To date Eduardo claims to have rescued near 200 big cats–primarily from circuses or places that wanted to use them as ‘photo props’ and insists that he’s given them the best life possible. Oddly, Eduardo does not seem to connect his own continual rotation of celebrity visitors, all of whom are allowed to hold, feed, play with and coddle his cats in return for donations and media exposure with the ‘photo prop’ life he ‘saved’ them from.

In addition, he cannot explain how nearly all of the ‘rescues’ are cub small enough to be held and played with, though they supposedly came from circuses, which arguably have no use for such young animals. There is no transparency to Black Jaguar White Tiger in any area of the foundation and thus it remains virtually impossible to discern what, if any, of Eduardo’s claims are true. Yet through the venue of social media, BJWT continues to rake in huge amounts of money through donations and backers, despite that the foundation itself consists of nothing more than a house and somewhere between 8-100 acres of land, not nearly enough space to proprietary house 200 big cats. Though the foundation is apparently registered as a “sanctuary” by Mexico BJWT is not a GFAS accredited sanctuary.

 

Unfortunately, there are many, many more ‘experts’ who exploit their animals even as they’re revered for their conservation efforts. I merely listed those who showed up in my newsfeed recently under the guise of releasing wild animals, or setting examples as to what we should all strive for in matters of conservation. For me, the opposite is true. They all set an example of what you should never do in the name of conservation.

I understand – before anyone comments in defense of anyone – that once a video is out there on the internet, it’s impossible for those in the video to monitor exactly how the public shares it, and the articles to which it might be attached. This is precisely why it is so very vital for those experts to be extremely cautious in what sorts of videos are released, and what sort of example they set.

So the next time a ‘feel good’ animal video or article pops up in your news feed, remember the Three ‘M’s of Mock Conservation. See if they apply to the article or video. If so, then think twice about sharing it, and instead consider leaving a thoughtful comment under it, urging people to dig a little deeper into the motives behind that video or photo. Remember, the more times a video or photo is shared, the more the lies within it are propagated and the longer they will endure.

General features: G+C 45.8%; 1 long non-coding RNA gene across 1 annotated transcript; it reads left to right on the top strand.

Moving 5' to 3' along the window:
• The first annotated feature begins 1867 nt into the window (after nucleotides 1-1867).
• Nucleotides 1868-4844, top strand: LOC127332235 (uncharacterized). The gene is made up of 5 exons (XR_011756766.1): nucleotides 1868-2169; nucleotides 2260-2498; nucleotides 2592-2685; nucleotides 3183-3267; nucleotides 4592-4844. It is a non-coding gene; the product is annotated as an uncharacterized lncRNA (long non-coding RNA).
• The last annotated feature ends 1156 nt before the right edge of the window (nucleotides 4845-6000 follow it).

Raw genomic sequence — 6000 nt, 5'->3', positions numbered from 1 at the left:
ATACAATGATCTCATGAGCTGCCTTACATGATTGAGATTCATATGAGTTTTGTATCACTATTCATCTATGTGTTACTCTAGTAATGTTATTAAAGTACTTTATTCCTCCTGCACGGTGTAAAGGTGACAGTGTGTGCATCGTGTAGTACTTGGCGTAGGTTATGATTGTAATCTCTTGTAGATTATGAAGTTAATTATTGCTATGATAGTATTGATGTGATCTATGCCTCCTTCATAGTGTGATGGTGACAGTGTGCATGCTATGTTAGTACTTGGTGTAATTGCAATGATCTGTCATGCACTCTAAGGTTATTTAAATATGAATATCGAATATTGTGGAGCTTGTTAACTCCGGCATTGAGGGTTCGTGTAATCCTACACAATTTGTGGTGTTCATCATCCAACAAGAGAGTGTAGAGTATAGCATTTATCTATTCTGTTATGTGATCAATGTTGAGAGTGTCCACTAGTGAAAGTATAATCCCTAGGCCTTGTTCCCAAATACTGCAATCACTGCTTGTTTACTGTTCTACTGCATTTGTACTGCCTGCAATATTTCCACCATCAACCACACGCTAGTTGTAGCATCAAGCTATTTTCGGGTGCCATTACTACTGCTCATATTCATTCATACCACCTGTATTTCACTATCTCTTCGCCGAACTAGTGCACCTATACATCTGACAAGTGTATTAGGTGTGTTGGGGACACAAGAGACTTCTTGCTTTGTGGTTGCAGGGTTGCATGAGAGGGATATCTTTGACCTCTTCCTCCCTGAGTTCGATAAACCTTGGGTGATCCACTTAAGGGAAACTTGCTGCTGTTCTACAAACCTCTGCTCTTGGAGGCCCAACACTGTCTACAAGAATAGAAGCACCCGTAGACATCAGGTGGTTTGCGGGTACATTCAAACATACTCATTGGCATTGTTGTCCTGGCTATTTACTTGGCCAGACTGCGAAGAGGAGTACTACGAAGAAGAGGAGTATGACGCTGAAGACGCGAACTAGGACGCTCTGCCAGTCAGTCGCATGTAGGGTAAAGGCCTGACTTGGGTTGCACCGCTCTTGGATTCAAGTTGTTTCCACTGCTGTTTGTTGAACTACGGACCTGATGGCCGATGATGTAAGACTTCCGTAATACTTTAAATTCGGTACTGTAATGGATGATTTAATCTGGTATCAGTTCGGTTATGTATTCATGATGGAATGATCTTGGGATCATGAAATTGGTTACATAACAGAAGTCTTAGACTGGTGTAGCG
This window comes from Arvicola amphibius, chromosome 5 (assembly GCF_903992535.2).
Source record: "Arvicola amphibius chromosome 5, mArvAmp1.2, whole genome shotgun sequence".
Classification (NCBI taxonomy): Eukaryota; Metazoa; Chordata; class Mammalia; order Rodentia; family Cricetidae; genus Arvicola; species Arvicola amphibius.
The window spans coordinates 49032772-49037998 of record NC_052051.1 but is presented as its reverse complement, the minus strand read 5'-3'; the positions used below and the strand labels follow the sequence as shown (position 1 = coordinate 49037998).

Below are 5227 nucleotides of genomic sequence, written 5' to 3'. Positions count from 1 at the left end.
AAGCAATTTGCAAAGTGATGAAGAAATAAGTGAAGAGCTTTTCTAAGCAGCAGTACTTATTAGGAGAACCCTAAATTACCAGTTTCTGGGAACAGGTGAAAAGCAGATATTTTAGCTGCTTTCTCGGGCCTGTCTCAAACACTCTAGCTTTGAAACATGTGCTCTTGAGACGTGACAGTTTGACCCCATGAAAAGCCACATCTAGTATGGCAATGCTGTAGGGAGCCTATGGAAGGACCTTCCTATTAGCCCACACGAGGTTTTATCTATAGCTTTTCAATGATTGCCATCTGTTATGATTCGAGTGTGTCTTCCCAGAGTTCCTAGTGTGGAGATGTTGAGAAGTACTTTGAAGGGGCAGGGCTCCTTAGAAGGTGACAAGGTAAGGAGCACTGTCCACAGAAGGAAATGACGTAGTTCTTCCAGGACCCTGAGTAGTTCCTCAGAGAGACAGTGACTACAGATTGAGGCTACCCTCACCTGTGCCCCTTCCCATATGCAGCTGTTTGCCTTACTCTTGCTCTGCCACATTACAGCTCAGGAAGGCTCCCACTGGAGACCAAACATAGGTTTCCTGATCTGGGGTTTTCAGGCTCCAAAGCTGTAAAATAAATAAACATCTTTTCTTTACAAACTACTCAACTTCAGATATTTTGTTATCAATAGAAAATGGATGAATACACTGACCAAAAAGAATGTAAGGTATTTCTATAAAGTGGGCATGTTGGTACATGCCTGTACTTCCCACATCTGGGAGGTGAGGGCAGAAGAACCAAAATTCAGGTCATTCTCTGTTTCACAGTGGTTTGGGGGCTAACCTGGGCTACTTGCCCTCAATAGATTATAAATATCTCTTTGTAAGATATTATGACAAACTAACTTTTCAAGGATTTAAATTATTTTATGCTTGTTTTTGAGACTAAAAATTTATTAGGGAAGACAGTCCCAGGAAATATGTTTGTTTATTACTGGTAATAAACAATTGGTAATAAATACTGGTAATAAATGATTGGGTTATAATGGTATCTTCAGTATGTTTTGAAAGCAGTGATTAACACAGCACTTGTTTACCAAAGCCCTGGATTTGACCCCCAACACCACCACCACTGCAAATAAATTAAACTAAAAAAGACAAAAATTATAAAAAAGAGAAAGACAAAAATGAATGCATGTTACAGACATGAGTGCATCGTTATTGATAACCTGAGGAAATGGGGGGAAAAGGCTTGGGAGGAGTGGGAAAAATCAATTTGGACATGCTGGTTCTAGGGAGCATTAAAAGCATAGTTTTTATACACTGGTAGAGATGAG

Author: Artemis Grey

*This offer has been removed from the foundation’s website since the publication of this article.

 

There is No ‘But’ In the Word Conservation

In an earlier post titled ‘Why The End Will Never Justify The Means When It Comes To Conservation’ (which you can read here) ICARUS wordsmith Artemis Grey focused on the issue of ‘hands off’ conservation, particularly citing the world famous ‘Lion Whisperer’ who insists that his main focus is animal advocacy and conservation, even while he, himself, interacts with the lions under his care, and engages in the exact activities that he condemns as animal exploitation in other situations. As expected, we received a great deal of defensive response from fans and supporters of the Lion Whisperer, every one of which contained some version of the statement ‘He does those things, but…’

But he raises awareness. But the animals are well cared for. But he does more good than bad. But he has a special bond. But the only reason you’re attacking him is because secretly, you’re jealous of him. But you can’t compare what he does to ‘real’ cub-petting. But he didn’t breed his lions (up for debate) so it’s not the same. But other experts do it, so it’s not fair to single him out. But, but but….

After consideration, Artemis decided to write a second post on the matter of hands off conservation, expanding it. After all, she did, indeed, focus primarily on the Lion Whisperer, and he isnt the only ‘expert conservationist’ who mishandles the animals in their care, and he’s not the only well-known “sanctuary” which fails to qualify for GFAS accreditation because of direct contact with animals.

The ICARUS group maintains a strict policy against handling captive wild animals, except for the purposes of rehabilitation or medical treatment. Have the members of ICARUS made mistakes? Yes, you can read one of the first posts we ever published wherein we acknowledge that we’ve made mistakes, and subsequently learned from them, and strived to do better, here. It’s human to make mistakes. It’s exploitive to continue making those mistakes and label it as conservation.

It might be best to start with the original ‘Father of Lions’ himself, George Adamson. There is virtually no one on earth who hasn’t heard of Elsa the lion, and her offspring, or of Joy and George, the folks who raised Elsa and other lions. What isn’t well known, is that Elsa herself died tragically young (widely believed because of a tick-borne illness, but the truth might have more to do with human predation, though the pressure to cover it up is immense) and all of her offspring also died within a few years, killed either by game wardens for predation on livestock or attacks on humans, or killed by farmers as they were attacking livestock. In addition, one of the very lions used in the making of the famous movie Born Free, injured staff during filming, and was subsequently shot by George himself after mauling a child, and then killing one of George’s assistants, whom the animal had known since birth.